HMS Howe sailed in convoys:  JW53 + RA51 + RA53. Motto: "Utcunque Placuerit Deo" "God’s will be done". Badge date: 1940

HMS Implacable (86)

RCCNZ Member that served on this ship:
Bruce Veale (deceased)

HMS Implacable (R86) was an Implacable-class aircraft carrier of the Royal Navy. She was laid down at Fairfields Shipyard on Clydeside three months after her sister-ship Indefatigable and was clearly destined for the British Pacific Fleet once worked up. Her first commanding officer was Captain Lachlan Mackintosh of Mackintosh, but he was replaced on promotion by Captain Charles Hughes-Hallett before sailing for the Far East. After several attacks on the German battleship Tirpitz early in 1944 the ship prepared for the main task.



In 27 November 1944, Fairey Barracuda planes from the carrier bombed two Norwegian ships carrying Allied prisoners of war, killing 2,571 onboard the Rigel, one of the largest maritime disasters ever. The vessels were apparently mistaken for being German troop transports. Implacable arrived at Sydney on 8 May 1945 (V-E Day). She joined the carrier squadron as replacement for Illustrious, which was due to return to the United Kingdom for a major refit.

Among other types of plane, Implacable operated the Fairey Firefly, the Supermarine Seafire and the Grumman Avenger. Her first operation as part of the BPF was against Japanese airfields at Truk in the Caroline Islands. The ship remained in Pacific waters after the end of the conflict, becoming the flagship of Sir Philip Vian when he took over as Vice-Admiral BPF for a period. She returned to the United Kingdom in time for the Victory Parade.

Motto: "Saeva Parens Saeviorum" "Fierce parent of a fiercer offspring". Badge date: 1941

HMS Jamaica (C44)

RCCNZ Member that served on this ship:
Wilf Goodier, Napier (deceased)

HMS Jamaica (C44), a Crown Colony class cruiser of the Royal Navy, was named after the island of Jamaica, which was a British possession when she was built in Barrow-in-Furness, Cumbria, England. She served in World War II, taking part in a number of operations during that war, notably the Battle of the Barents Sea and the battle of North Cape on 26 December 1943 in which the German battle-cruiser Scharnhorst was sunk.


 In April 1944, HMS Jamaica was one of the escorts for the carrier force for Operation Tungsten, a Fleet Air Arm attack on the German battleship Tirpitz. In the Korean War, Jamaica was known as "The Galloping Ghost of the Korean Coast" due to the North Koreans claiming that she had been sunk three times. She was scrapped in 1960.


HMS Jamaica sailed in convoys: PQ18 + QP14 + JW51a + JW51b + JW54a + JW55a + JW55b + JW57 + JW59 + RA51 + RA54a + RA54b + RA55a + RA59a. Motto: "Non sibi sed patriae" "Not for oneself but for ones country". Badge date: 1938


HMS Javelin (F/G61)

RCCNZ Member that served on this ship:
Stan Douglas, Napier; Ron Hancock, Foxton (deceased)

HMS Javelin (F61) was a J-class destroyer of the Royal Navy laid down by John Brown and Company, Limited, at Clydebank in Scotland on 11 October 1937, launched on 21 December 1938 and commissioned on 10 June 1939. At the end of November 1941, the 5th Destroyer Flotilla comprising HMS Jupiter, Javelin, Jackal, Jersey and Kashmir, under Captain Lord Louis Mountbatten, were operating out of Plymouth.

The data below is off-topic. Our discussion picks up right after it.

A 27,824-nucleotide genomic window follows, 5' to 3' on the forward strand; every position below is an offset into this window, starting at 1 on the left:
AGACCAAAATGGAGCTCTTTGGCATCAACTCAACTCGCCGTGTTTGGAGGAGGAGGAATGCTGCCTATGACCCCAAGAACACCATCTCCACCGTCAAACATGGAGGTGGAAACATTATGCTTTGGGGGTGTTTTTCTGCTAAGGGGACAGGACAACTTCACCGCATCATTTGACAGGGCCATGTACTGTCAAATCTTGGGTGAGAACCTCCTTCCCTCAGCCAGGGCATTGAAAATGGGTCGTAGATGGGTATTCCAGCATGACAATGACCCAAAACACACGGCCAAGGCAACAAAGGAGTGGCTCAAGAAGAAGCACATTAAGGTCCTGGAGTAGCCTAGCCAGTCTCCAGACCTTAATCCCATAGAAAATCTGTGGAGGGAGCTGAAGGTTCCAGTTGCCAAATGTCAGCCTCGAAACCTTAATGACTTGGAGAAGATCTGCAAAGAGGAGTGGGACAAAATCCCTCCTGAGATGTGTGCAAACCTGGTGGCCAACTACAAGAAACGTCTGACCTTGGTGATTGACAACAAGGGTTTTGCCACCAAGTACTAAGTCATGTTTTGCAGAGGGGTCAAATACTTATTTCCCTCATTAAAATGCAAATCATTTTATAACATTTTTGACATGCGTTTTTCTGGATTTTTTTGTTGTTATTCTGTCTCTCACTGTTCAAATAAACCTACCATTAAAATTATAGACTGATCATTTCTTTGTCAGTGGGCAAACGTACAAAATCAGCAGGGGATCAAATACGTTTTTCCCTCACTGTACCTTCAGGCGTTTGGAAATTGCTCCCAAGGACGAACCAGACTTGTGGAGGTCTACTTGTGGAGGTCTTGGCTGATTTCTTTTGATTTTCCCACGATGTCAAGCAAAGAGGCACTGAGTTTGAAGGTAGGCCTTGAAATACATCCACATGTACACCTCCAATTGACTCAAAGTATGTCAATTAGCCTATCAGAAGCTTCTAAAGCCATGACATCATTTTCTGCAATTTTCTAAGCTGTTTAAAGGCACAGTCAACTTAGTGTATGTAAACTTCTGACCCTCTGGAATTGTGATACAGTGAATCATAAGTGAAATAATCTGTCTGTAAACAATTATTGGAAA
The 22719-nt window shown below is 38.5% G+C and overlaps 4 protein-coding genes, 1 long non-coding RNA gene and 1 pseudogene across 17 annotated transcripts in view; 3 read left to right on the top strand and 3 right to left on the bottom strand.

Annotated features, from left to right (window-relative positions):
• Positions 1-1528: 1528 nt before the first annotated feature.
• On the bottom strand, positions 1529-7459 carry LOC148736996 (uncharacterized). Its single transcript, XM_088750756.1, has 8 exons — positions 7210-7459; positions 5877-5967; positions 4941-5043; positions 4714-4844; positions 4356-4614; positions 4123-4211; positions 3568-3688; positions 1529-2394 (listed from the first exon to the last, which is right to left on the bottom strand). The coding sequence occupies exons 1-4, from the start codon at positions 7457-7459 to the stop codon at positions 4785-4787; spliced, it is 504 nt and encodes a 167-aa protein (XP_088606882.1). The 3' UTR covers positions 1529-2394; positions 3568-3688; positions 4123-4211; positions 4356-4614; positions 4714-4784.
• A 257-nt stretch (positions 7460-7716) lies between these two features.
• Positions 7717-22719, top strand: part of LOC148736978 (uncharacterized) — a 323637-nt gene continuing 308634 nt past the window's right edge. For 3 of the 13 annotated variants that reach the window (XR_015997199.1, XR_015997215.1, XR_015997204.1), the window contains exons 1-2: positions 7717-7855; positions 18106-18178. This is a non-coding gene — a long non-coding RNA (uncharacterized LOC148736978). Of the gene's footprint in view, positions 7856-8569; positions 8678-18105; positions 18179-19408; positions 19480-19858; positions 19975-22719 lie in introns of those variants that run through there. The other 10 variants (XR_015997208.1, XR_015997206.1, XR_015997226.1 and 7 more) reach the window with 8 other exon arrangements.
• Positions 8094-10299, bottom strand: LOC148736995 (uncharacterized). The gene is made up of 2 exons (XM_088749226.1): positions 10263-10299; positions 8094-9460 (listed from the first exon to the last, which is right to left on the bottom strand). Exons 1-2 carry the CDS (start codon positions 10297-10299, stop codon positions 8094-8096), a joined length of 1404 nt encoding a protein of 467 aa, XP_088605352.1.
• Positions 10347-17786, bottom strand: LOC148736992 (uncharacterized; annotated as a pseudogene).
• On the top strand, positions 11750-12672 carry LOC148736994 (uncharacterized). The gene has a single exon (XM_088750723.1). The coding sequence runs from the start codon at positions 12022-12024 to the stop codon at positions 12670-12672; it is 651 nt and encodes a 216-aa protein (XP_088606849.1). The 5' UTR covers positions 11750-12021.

The flotilla engaged the German destroyers Hans Lody, Richard Beitzen and Karl Gaster. The Javelin was badly damaged by torpedo and artillery hits from the German destroyers and lost both her bow and stern. Only 155 feet of Javelin's original 353 foot length remained afloat and she was towed back to harbour. Javelin was out of action for almost a year.

HMS Javelin participated in the Operation Ironclad assault on Madagascar in May 1942. She participated in the failed Operation Vigorous attempt to deliver a supply convoy to Malta, in June 1942. HMS Javelin was sold for scrap on 11 June 1949 and broken up at Troon in Scotland.



(Note: Javelin was laid down as Kashmir 4 April 1938 completed 10 June 1939. Kashmir was laid down as Javelin 4 April 1939 completed 26 October 1939)

HMS Javelin sailed in convoy: PQ12. Motto: "Vi et armis" "By force of arms". Badge date: 1937

HMS Kent (54)

RCCNZ Members that served on this ship:
Bill Chipp, Lower Hutt (deceased) and William Abbey (deceased)

HMS Kent (54) was a Kent class cruiser of the Royal Navy. She was built by Chatham Dockyard (Chatham, UK), laid down on 15 November 1924. She was launched on 16 March 1926, and commissioned 25 June 1928. In 1928, she was commissioned as flagship of the 5th Cruiser Squadron on the China Station. In 1937, she returned to Chatham and underwent a major refit, which included increasing her armour.

After the refit, in 1938, she returned to the Far East. In December 1939 she was transferred to the 4th Cruiser Squadron, to perform anti-raider patrols in the East Indies and then reassigned to troop convoy escort in the Indian Ocean early in 1940.

Following the declaration of war by Italy, she was reallocated to the Mediterranean Fleet, arriving at Alexandria in August 1940 with the 3rd Cruiser Squadronn. On 17 August 1940 Kent and twelve destroyers carried out a bombardment of Italian positions around the fortress of Bardia. On 15 September 1940 Kent, Valiant, the aircraft carrier Illustrious and seven destroyers left Alexandria. The next day, while south off Crete they were joined by the anti-aircraft cruisers Calcutta and Coventry. The force then sailed toward Benghazi.